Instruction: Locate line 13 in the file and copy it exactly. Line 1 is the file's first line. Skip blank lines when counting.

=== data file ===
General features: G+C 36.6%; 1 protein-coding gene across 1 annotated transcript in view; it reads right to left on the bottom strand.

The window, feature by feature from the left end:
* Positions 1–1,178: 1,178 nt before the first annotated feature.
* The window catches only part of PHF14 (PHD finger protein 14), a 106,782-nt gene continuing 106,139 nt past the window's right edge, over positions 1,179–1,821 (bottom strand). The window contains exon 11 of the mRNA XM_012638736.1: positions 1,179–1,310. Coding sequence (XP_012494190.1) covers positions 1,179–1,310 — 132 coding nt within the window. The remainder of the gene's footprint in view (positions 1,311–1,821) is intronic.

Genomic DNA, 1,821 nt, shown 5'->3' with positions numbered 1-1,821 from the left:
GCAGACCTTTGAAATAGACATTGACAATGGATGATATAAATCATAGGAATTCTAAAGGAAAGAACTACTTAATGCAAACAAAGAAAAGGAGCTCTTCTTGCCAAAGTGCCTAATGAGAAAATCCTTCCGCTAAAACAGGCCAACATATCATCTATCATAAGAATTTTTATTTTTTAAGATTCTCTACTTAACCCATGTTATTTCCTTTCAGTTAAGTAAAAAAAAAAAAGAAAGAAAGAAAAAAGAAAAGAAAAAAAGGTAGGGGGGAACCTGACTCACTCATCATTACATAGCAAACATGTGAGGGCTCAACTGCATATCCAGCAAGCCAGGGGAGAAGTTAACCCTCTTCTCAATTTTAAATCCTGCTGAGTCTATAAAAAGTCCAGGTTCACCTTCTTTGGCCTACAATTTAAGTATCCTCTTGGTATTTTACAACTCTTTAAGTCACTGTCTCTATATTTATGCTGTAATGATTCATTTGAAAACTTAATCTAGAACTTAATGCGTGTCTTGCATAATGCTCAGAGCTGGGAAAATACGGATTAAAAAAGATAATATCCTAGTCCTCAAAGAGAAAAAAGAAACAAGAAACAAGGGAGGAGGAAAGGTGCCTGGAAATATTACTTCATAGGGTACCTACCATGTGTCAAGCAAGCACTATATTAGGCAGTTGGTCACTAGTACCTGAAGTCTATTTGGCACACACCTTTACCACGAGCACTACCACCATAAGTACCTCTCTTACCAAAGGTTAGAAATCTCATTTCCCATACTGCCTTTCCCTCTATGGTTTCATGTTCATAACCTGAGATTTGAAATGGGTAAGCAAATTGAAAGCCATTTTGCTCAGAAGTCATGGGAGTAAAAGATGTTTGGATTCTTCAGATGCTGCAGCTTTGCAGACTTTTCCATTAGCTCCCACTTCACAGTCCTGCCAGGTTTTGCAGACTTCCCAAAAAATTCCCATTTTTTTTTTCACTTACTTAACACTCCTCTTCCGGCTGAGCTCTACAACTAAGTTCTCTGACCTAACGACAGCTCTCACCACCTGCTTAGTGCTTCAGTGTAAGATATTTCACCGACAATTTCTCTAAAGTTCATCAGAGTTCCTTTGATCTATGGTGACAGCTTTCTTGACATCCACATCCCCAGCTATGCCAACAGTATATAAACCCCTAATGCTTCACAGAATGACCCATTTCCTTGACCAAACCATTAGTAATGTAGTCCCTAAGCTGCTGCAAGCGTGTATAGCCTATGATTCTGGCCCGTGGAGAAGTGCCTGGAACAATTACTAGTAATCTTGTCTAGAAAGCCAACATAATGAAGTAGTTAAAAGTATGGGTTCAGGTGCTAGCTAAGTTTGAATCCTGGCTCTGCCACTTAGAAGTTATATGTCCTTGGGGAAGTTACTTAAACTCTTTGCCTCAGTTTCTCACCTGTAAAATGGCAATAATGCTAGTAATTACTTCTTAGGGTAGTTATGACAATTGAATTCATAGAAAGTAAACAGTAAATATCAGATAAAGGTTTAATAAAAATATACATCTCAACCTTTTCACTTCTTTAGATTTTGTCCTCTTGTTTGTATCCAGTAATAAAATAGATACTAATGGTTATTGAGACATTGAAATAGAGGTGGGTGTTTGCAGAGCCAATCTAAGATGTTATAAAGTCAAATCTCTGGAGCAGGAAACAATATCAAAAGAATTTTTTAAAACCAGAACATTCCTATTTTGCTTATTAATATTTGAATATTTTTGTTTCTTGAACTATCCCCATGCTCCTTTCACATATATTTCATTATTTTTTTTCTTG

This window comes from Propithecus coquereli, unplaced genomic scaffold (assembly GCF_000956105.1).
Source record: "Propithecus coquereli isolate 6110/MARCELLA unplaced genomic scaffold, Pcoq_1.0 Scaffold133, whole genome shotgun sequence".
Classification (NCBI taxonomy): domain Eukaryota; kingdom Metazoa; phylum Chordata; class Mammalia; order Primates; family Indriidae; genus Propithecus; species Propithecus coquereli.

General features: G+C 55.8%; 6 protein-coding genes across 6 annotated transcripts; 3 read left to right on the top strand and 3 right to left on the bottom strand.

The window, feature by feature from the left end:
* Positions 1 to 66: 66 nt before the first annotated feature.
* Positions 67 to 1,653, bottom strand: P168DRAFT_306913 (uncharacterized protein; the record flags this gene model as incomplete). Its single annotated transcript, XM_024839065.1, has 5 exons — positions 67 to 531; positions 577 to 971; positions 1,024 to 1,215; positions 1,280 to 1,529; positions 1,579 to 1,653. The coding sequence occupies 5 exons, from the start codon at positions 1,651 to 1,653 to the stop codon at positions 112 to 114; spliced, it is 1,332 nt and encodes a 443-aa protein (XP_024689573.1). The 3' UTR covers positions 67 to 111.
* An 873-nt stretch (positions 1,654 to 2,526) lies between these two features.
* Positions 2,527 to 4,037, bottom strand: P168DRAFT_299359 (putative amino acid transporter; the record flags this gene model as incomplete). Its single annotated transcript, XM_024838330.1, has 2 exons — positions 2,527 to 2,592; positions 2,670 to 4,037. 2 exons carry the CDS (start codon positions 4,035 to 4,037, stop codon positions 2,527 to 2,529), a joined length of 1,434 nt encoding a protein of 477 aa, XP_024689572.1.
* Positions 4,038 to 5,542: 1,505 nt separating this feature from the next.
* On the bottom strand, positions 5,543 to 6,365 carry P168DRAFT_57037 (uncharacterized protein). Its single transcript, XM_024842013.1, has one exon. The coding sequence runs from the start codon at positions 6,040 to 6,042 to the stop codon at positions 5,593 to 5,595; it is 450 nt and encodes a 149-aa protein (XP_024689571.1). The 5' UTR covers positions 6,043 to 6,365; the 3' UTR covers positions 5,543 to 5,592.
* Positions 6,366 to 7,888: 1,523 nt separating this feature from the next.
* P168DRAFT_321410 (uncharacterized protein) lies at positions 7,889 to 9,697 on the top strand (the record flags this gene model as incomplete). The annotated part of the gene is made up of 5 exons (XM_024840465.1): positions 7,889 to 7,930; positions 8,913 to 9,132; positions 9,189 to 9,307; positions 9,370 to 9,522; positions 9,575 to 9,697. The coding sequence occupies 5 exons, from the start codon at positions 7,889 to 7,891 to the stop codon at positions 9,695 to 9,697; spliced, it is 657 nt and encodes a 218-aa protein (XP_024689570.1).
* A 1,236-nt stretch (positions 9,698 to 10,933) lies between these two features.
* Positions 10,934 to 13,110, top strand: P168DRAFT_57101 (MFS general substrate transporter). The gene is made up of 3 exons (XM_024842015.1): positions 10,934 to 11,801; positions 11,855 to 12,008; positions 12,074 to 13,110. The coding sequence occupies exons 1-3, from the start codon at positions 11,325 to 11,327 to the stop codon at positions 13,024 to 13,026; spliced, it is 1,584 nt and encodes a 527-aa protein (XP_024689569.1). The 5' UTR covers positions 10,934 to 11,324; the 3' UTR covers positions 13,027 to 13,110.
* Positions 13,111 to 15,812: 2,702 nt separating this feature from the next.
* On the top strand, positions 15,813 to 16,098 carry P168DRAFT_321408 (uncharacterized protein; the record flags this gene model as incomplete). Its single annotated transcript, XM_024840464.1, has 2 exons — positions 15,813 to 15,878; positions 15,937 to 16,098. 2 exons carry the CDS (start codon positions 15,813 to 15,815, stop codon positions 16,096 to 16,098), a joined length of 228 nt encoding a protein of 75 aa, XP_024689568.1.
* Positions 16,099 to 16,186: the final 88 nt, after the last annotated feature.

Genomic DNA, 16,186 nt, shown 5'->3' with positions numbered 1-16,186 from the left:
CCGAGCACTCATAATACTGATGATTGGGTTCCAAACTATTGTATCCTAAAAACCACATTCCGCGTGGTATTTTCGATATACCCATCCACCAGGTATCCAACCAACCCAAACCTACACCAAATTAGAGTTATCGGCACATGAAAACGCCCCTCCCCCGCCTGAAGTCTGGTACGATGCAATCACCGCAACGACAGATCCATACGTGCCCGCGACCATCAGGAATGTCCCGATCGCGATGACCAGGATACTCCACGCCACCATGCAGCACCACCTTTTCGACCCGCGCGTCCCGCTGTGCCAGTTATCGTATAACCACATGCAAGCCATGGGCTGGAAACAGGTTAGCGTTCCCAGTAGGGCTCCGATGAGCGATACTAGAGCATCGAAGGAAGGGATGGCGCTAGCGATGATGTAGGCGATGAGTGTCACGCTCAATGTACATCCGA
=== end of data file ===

* Positions 67 to 1,653, bottom strand: P168DRAFT_306913 (uncharacterized protein; the record flags this gene model as incomplete). Its single annotated transcript, XM_024839065.1, has 5 exons — positions 67 to 531; positions 577 to 971; positions 1,024 to 1,215; positions 1,280 to 1,529; positions 1,579 to 1,653. The coding sequence occupies 5 exons, from the start codon at positions 1,651 to 1,653 to the stop codon at positions 112 to 114; spliced, it is 1,332 nt and encodes a 443-aa protein (XP_024689573.1). The 3' UTR covers positions 67 to 111.